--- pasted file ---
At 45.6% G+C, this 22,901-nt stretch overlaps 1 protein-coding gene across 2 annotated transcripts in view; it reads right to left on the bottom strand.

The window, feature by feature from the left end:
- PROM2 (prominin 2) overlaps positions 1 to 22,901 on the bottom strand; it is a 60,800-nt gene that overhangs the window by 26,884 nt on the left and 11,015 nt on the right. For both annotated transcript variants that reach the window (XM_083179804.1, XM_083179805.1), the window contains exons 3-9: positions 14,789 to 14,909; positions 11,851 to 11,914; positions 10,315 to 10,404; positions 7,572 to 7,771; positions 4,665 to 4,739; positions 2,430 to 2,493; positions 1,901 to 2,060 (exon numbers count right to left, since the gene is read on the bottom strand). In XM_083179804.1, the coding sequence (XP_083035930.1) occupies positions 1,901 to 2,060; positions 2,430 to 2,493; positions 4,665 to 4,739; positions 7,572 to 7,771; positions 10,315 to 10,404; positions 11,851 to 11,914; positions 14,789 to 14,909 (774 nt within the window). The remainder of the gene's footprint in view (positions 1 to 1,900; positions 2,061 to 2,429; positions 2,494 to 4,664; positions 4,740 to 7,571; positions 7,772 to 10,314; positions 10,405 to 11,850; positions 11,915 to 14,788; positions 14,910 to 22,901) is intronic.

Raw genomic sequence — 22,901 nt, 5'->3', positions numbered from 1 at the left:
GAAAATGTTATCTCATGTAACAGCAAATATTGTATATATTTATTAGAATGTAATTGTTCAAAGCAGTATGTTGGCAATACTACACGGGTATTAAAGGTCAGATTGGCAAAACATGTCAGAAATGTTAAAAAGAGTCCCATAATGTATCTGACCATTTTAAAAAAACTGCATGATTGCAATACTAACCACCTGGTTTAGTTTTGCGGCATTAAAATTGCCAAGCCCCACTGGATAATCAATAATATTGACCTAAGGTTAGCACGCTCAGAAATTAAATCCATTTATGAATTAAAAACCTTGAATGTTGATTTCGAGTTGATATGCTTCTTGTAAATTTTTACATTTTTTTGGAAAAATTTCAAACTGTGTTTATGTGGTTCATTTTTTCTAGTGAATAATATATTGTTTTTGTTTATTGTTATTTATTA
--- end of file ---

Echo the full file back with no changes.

At 45.6% G+C, this 22,901-nt stretch overlaps 1 protein-coding gene across 2 annotated transcripts in view; it reads right to left on the bottom strand.

The window, feature by feature from the left end:
- PROM2 (prominin 2) overlaps positions 1 to 22,901 on the bottom strand; it is a 60,800-nt gene that overhangs the window by 26,884 nt on the left and 11,015 nt on the right. For both annotated transcript variants that reach the window (XM_083179804.1, XM_083179805.1), the window contains exons 3-9: positions 14,789 to 14,909; positions 11,851 to 11,914; positions 10,315 to 10,404; positions 7,572 to 7,771; positions 4,665 to 4,739; positions 2,430 to 2,493; positions 1,901 to 2,060 (exon numbers count right to left, since the gene is read on the bottom strand). In XM_083179804.1, the coding sequence (XP_083035930.1) occupies positions 1,901 to 2,060; positions 2,430 to 2,493; positions 4,665 to 4,739; positions 7,572 to 7,771; positions 10,315 to 10,404; positions 11,851 to 11,914; positions 14,789 to 14,909 (774 nt within the window). The remainder of the gene's footprint in view (positions 1 to 1,900; positions 2,061 to 2,429; positions 2,494 to 4,664; positions 4,740 to 7,571; positions 7,772 to 10,314; positions 10,405 to 11,850; positions 11,915 to 14,788; positions 14,910 to 22,901) is intronic.

Raw genomic sequence — 22,901 nt, 5'->3', positions numbered from 1 at the left:
GAAAATGTTATCTCATGTAACAGCAAATATTGTATATATTTATTAGAATGTAATTGTTCAAAGCAGTATGTTGGCAATACTACACGGGTATTAAAGGTCAGATTGGCAAAACATGTCAGAAATGTTAAAAAGAGTCCCATAATGTATCTGACCATTTTAAAAAAACTGCATGATTGCAATACTAACCACCTGGTTTAGTTTTGCGGCATTAAAATTGCCAAGCCCCACTGGATAATCAATAATATTGACCTAAGGTTAGCACGCTCAGAAATTAAATCCATTTATGAATTAAAAACCTTGAATGTTGATTTCGAGTTGATATGCTTCTTGTAAATTTTTACATTTTTTTGGAAAAATTTCAAACTGTGTTTATGTGGTTCATTTTTTCTAGTGAATAATATATTGTTTTTGTTTATTGTTATTTATTA